tern

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English[edit]

Pronunciation[edit]

An arctic tern (Sterna paradisaea; etymology 1) photographed on the Farne Islands off the coast of Northumberland, England, U.K.

Etymology 1[edit]

Via an East Anglian dialect [1670s], from some Scandinavian (North Germanic) language, related to Danish terne, Norwegian terne, and Swedish tärna, all from Old Norse þerna (tern; maidservant),[1] ultimately from Proto-Germanic *þewernǭ (maidservant; servant’s daughter), from Proto-Indo-European *tekʷ- (to run; to flow). Cognate with Old English stearn.

Noun[edit]

tern (plural terns)

  1. Any of various seabirds of the subfamily Sternidae (of the family Laridae) that are similar to gulls but are smaller and have a forked tail.
Alternative forms[edit]
  • terne (obsolete, 17th c.)
Hyponyms[edit]
Derived terms[edit]
Translations[edit]
See also[edit]

Etymology 2[edit]

PIE word
*tréyes

The noun is derived from Late Middle English terne (throw of a die or dice showing the number three),[2] from Old French terne (gathering of three people; trinity) (modern French terne), from Latin ternās,[3] the accusative feminine plural of ternī (three each; three at a time), from ter (thrice) (ultimately from Proto-Indo-European *tréyes (three)) + (from -us (suffix forming adjectives)).

The adjective is either derived from the noun, or directly from Latin ternī (three each; three at a time);[3] see above.

Noun[edit]

tern (plural terns)

  1. (dated or obsolete) A thing with three components; a set of three things.
    1. (gambling, dated) A lottery prize resulting from the favourable combination of three numbers in the draw.
Translations[edit]

Adjective[edit]

tern (not comparable)

  1. (chiefly botany, rare) Consisting of three components; ternate, threefold, triple.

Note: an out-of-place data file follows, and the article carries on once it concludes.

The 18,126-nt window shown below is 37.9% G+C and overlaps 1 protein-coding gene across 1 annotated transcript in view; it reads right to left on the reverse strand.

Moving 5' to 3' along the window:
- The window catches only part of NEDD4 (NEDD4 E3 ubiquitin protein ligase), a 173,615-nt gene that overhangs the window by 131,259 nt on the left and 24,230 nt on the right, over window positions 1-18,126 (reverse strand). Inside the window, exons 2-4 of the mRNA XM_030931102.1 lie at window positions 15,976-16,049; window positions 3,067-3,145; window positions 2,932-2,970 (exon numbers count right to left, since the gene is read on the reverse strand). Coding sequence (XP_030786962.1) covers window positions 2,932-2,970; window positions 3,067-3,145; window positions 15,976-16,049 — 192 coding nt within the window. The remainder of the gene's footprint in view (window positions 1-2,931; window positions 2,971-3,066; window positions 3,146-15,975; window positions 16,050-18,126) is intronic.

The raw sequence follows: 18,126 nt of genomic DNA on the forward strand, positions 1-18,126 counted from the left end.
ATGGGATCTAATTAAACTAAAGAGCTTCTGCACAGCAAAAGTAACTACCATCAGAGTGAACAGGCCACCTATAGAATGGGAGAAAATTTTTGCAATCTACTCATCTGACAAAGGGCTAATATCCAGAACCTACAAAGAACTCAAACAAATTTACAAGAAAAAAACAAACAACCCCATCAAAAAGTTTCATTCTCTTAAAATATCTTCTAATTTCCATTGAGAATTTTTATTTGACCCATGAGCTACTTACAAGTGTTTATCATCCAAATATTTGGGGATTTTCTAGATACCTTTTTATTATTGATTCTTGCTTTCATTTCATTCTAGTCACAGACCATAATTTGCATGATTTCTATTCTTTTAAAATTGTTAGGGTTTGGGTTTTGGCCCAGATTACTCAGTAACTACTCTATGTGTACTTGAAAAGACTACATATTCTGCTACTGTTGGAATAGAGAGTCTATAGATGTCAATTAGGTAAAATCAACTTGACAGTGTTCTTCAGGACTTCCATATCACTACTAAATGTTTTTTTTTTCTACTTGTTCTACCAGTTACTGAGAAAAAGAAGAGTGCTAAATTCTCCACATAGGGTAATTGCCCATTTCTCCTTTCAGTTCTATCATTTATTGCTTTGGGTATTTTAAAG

Synonyms: ternary, treble, trine; see also Thesaurus:triple
    tern flowers; tern leaves
    a tern schooner, one with three masts
Coordinate terms[edit]
Translations[edit]

References[edit]

  1. ^ tern, n.1”, in OED Online Paid subscription required, Oxford, Oxfordshire: Oxford University Press, December 2020; “tern1, n.”, in Lexico, Dictionary.com; Oxford University Press, 2019–2022.
  2. ^ terne, n.(2)”, in MED Online, Ann Arbor, Mich.: University of Michigan, 2007.
  3. 3.0 3.1 Compare “tern, adj. and n.2”, in OED Online Paid subscription required, Oxford, Oxfordshire: Oxford University Press, September 2019; “tern2, n.”, in Lexico, Dictionary.com; Oxford University Press, 2019–2022.

Further reading[edit]

Anagrams[edit]


Catalan[edit]

Etymology[edit]

Learned borrowing from Latin ternus.

Pronunciation[edit]

Noun[edit]

tern m (plural terns)

  1. set of three, trio
  2. matching three-piece suit

Further reading[edit]


Middle English[edit]

Verb[edit]

tern

  1. Alternative form of teren

Romanian[edit]

Etymology[edit]

From French terne.

Adjective[edit]

tern m or n (feminine singular ternă, masculine plural terni, feminine and neuter plural terne)

  1. (literary) matte, lackluster, dull (lacking gloss)
  2. (figuratively) colorless, pale (lacking color or contrast)
    Synonyms: monoton, mohorât

Declension[edit]